He is annoyed, for example, that Kuka launched a collaborative robot relatively early on the market. But it was not possible to sell large quantities. Too expensive, too heavy, too complicated to operate was the first litter of the Augsburg-based company, which was especially tailored to automation-experienced major customers with complex requirements.
Cobot pioneer Universal Robots now holds 50 percent of the global market. The Danes have just launched a larger model on the market, making it even more competitive with manufacturers of heavy industrial robots such as Kuka, ABB and Fanuc. “This is an enormously big step for us,” Universal Robots CEO Kim Povlsen told Handelsblatt.
This can be understood as a challenge to the established competition. The Cobot segment and the classic industrial robots are growing together. Universal Robots is building larger cobots, and ABB and Kuka are pushing into the business of small, collaborating robots.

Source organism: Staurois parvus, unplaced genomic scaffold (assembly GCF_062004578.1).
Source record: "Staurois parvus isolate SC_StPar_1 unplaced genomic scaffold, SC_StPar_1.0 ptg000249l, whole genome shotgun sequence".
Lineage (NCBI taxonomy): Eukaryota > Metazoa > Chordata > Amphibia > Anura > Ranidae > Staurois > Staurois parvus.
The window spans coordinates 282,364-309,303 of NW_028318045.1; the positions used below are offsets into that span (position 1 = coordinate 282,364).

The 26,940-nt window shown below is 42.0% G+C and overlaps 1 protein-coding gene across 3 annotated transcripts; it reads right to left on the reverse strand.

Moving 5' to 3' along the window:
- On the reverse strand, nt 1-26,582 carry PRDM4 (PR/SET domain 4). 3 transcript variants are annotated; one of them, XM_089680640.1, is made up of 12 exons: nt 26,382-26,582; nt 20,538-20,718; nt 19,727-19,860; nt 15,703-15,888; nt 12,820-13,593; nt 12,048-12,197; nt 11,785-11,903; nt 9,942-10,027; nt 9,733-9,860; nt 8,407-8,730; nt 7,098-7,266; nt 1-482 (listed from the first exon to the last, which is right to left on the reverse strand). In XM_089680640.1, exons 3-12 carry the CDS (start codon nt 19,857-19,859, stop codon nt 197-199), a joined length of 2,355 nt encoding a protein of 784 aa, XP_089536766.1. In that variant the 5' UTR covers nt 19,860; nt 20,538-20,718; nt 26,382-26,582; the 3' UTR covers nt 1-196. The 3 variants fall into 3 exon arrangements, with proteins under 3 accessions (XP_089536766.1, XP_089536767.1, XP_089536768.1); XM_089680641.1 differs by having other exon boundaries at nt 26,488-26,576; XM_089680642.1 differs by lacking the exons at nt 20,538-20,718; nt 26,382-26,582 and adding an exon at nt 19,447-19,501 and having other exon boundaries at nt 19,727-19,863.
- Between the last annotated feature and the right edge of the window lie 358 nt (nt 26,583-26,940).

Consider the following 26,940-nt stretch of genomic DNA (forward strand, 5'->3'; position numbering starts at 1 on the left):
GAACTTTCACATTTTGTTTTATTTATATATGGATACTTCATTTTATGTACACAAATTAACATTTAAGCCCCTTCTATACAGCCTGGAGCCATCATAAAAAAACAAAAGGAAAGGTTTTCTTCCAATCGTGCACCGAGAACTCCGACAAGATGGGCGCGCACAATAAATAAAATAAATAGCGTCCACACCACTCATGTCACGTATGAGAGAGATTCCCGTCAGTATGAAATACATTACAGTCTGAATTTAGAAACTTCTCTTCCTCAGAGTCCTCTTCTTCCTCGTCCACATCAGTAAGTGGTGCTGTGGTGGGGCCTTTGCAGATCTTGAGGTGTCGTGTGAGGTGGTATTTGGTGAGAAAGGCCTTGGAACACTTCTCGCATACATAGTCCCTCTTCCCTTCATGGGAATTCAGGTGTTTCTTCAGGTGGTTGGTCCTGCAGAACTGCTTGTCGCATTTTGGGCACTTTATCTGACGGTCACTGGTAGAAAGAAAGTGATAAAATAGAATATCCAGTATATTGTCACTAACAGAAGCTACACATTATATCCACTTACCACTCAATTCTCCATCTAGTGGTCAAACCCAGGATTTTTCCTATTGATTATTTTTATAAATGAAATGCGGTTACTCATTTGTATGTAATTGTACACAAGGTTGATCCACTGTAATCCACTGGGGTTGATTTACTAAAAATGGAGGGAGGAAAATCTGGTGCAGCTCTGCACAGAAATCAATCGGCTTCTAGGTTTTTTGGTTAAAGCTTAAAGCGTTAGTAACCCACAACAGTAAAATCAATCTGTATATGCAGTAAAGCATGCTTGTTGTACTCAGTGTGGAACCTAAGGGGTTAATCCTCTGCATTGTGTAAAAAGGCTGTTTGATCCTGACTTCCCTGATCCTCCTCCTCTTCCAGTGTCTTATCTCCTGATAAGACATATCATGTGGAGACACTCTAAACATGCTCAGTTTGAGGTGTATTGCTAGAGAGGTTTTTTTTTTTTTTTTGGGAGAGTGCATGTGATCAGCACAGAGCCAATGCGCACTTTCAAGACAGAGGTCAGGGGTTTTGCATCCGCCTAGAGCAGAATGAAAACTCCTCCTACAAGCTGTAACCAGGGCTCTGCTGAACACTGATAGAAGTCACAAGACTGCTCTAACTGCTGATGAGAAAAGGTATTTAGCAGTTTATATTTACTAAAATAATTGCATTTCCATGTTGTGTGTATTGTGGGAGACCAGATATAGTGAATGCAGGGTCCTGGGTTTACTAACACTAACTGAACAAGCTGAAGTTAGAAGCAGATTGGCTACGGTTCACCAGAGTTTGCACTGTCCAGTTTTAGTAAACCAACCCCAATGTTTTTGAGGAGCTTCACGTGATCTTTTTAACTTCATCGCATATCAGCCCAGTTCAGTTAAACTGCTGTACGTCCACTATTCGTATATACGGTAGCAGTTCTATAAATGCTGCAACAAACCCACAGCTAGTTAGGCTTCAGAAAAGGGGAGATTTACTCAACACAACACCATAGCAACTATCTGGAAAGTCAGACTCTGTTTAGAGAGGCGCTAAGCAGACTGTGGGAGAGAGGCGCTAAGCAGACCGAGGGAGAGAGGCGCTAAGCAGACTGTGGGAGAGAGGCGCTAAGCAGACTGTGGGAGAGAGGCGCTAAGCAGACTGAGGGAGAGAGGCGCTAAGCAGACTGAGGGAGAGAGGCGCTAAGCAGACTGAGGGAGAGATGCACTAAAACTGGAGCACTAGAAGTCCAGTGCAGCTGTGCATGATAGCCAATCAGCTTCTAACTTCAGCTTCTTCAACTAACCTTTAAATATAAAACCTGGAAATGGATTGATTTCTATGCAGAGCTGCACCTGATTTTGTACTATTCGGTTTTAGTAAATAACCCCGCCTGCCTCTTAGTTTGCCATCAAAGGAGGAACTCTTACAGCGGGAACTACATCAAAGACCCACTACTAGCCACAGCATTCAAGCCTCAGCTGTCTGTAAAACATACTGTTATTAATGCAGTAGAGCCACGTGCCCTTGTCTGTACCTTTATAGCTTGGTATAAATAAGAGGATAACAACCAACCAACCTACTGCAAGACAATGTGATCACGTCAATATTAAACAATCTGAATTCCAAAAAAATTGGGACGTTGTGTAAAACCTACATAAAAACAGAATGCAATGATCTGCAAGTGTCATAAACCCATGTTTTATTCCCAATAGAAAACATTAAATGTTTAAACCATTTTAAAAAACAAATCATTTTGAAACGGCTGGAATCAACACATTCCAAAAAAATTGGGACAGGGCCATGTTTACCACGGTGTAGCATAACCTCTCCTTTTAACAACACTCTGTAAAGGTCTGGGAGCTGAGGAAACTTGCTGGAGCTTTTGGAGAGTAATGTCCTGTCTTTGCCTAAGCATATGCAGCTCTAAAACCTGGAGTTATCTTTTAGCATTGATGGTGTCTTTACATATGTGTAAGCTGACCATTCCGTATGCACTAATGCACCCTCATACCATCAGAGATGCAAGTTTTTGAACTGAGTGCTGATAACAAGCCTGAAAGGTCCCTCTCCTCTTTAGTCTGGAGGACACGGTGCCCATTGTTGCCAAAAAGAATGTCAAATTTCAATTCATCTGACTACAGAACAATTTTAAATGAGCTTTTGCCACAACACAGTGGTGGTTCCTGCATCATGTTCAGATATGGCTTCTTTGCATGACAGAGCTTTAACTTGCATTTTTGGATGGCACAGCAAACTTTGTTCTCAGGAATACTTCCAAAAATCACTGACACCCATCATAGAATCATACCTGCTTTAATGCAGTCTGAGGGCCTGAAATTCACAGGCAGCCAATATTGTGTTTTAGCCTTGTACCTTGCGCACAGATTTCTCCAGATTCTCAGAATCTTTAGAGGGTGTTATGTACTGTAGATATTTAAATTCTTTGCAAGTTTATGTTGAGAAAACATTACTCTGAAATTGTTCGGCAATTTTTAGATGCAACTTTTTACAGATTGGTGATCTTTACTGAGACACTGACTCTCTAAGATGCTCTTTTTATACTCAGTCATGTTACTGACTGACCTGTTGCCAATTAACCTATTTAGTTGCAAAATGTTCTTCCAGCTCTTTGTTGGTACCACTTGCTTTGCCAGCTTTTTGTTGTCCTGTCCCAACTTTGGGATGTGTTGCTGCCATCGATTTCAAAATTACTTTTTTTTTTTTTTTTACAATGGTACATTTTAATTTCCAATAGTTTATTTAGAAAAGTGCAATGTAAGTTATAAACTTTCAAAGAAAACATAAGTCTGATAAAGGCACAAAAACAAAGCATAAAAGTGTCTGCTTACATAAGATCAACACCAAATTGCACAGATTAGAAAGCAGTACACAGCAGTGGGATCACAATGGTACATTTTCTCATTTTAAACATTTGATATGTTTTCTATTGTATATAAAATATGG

Mohnen is convinced that Kuka can still play a major role in this: “We will catch up.” Kuka has now launched the lightweight robot Iisy on the market. In the next few years, starting with the cobots, all models of the group should get a uniform operating system, simple programming should become the standard.
The market environment is currently favorable despite all global uncertainties. Global robot sales rose by 27 percent last year to 487,000 deliveries. “There is now a massive investment in automation,” says Susanne Bieller, Secretary General of the World Industry Association IFR.
The robotics industry is benefiting from several trends. During the corona pandemic, automation helped many companies to maintain production. Because of the problems in the supply chains, many companies also want to bring production closer to home. However, due to the shortage of skilled workers and the high wage costs, this will often only be possible with the help of robots.
Stela Laxhuber is a good example. The new robot takes over the welding of the fan wheels for drying systems, for example for the food and paper industries. “The work has to be done very precisely, but it is monotonous; a bad combination,” says Laxhuber. Qualified specialists are difficult to find. And so now the robot does the job in 50 minutes. Welding by hand previously took five hours.
The role of China